First man in space: How a Russian pilot fulfilled mankind’s dream to leave the planet
Wednesday marks the International Day of Human Space Flight — known in Russia as 'Cosmonautics Day — dedicated to the first manned mission. Exactly 62 years ago, on April 12, 1961, a citizen of the Soviet Union, Senior Lieutenant Yuri Gagarin, made his orbital journey around the Earth. His voyage on the Vostok spacecraft inspired the world and wrote his hame into the history books.
This feature was first published on March 27, the 55th anniversary of his tragically early death.
On the chilly morning of March 27, 1968, the low gray sky of the Kirzhach area of Russia's Vladimir Region was pierced by the roar of an engine. A two-seat jet fighter plummeted through the rainy clouds, cutting off the tops of trees and disintegrating in flight before hitting the ground at great speed. An explosion followed. A piece of a flight jacket was left hanging on a birch tree. In the pocket was an unused breakfast ticket: With the name "Gagarin Yu. A."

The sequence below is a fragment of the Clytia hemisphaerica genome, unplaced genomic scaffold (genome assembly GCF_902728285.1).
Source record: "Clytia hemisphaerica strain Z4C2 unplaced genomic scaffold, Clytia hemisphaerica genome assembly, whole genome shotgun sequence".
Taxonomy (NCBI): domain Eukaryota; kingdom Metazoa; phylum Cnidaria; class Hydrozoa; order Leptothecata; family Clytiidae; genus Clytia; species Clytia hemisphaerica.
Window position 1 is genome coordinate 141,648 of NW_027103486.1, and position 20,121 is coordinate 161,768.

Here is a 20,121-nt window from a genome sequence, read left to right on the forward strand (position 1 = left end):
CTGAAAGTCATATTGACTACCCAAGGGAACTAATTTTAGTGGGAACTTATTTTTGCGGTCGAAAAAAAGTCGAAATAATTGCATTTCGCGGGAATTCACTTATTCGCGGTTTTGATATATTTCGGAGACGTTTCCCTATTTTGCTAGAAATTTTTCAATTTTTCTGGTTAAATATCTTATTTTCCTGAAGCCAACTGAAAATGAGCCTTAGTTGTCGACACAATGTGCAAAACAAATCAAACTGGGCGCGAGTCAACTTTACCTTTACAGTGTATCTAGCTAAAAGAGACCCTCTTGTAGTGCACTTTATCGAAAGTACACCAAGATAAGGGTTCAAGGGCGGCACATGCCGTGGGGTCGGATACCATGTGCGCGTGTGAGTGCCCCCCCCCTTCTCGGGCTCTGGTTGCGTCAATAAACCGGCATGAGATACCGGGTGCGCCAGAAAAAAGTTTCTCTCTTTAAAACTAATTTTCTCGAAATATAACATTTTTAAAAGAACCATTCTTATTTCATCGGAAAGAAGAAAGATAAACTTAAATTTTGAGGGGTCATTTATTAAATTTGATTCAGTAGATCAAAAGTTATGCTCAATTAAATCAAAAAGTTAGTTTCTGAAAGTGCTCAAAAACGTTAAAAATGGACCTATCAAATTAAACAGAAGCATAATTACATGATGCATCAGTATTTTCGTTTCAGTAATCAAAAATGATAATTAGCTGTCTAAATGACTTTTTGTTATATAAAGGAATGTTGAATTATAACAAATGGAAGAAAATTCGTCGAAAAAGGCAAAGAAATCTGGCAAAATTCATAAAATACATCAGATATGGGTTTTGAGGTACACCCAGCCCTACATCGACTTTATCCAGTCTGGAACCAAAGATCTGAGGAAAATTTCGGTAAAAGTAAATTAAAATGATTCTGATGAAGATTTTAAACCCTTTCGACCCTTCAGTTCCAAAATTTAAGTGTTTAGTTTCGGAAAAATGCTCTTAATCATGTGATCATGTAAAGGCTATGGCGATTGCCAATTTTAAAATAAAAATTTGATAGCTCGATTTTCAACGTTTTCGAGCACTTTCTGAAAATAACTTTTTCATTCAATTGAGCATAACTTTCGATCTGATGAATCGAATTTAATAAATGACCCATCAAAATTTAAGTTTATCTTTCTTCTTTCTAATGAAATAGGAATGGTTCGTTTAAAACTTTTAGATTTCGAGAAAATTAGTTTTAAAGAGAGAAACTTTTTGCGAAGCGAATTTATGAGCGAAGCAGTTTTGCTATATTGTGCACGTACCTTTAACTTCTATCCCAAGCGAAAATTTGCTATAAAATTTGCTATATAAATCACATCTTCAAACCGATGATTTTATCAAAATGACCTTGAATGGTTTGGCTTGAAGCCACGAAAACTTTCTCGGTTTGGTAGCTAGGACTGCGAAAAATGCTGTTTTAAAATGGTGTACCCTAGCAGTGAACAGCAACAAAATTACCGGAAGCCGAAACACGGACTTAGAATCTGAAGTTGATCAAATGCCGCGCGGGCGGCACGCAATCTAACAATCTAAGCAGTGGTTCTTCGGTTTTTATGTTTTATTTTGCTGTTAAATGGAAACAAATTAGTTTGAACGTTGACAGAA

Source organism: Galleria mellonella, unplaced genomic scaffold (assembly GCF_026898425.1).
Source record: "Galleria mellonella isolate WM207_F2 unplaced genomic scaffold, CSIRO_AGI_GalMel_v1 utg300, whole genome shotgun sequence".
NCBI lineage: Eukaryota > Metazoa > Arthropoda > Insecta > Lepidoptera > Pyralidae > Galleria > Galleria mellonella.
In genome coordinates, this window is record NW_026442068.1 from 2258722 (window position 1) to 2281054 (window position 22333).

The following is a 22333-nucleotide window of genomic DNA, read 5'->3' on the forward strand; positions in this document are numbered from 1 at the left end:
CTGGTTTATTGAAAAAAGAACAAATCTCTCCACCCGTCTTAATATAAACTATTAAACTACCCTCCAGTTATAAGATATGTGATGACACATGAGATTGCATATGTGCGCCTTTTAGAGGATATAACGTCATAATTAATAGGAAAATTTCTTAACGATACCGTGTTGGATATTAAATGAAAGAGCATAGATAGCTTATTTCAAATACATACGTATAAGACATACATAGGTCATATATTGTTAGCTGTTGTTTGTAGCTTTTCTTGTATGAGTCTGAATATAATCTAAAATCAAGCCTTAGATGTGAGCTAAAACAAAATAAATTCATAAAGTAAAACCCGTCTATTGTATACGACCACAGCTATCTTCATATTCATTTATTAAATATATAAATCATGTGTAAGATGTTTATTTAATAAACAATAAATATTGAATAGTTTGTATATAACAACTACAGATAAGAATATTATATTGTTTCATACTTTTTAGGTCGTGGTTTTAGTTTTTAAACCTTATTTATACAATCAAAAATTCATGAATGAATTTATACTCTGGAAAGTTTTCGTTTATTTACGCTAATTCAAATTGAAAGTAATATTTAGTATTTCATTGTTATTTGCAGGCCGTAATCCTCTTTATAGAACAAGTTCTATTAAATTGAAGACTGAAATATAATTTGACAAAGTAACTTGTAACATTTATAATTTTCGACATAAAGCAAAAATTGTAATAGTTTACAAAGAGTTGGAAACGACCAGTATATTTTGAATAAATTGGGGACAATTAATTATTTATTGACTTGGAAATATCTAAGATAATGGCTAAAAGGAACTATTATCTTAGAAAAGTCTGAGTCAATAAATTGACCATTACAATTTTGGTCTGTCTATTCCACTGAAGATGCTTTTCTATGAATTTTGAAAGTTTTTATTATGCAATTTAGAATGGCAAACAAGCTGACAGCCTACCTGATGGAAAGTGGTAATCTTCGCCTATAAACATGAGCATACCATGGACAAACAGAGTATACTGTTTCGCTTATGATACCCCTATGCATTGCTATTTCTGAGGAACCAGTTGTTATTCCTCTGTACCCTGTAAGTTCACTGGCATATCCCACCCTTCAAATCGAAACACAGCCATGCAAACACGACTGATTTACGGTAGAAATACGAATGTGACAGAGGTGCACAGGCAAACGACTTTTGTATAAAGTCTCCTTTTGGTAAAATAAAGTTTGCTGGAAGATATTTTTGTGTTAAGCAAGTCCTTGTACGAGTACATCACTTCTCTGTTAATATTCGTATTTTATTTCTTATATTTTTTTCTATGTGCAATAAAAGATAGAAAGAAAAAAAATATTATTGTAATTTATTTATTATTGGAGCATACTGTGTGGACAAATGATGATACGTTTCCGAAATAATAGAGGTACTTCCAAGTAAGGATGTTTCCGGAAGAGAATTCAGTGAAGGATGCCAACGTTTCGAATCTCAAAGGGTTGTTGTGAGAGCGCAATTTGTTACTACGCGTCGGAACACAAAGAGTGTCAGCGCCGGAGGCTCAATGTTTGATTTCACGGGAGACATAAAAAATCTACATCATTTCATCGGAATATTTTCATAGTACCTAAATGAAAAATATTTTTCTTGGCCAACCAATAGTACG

Arguably, the most famous person on the planet had died – an internationally recognized hero, the idol of Soviet youth, the first person in space. The results of an interdepartmental investigation of the crash were collected in 29 volumes, and its final verdict was classified by the authorities. How did Yuri Gagarin die?
In his biography, the legendary cosmonaut has been portrayed as the boy next door – the third child of a carpenter and a dairymaid from a small central Russian town. During the Second World War, he and his family lived under Nazi occupation. His parents did not collaborate with Adolf Hitler's men, nor did they engage in partisan activities – they merely survived.
After the war, Yuri moved to Moscow – after finishing sixth grade – and entered a vocational school. He began learning the mold maker’s trade and joined the Komsomol youth organization. Having mastered a basic profession, Gagarin entered the industrial college of Saratov, where he became known for his athletic abilities and character.
Soon, the future pilot took an interest in aviation, an area which enjoyed great popularity in the USSR, as the Kremlin leader Joseph Stalin placed great emphasis on its development. Gagarin joined the aeroclub of the DOSAAF Soviet defense and sports organization. This undertaking presented no problem for the excellent student and Komsomol member, who made his first independent flight at the age of 21 on a Yak-18 training aircraft. In total, Yuri completed 196 flights in the aero club and flew 42 hours and 23 minutes.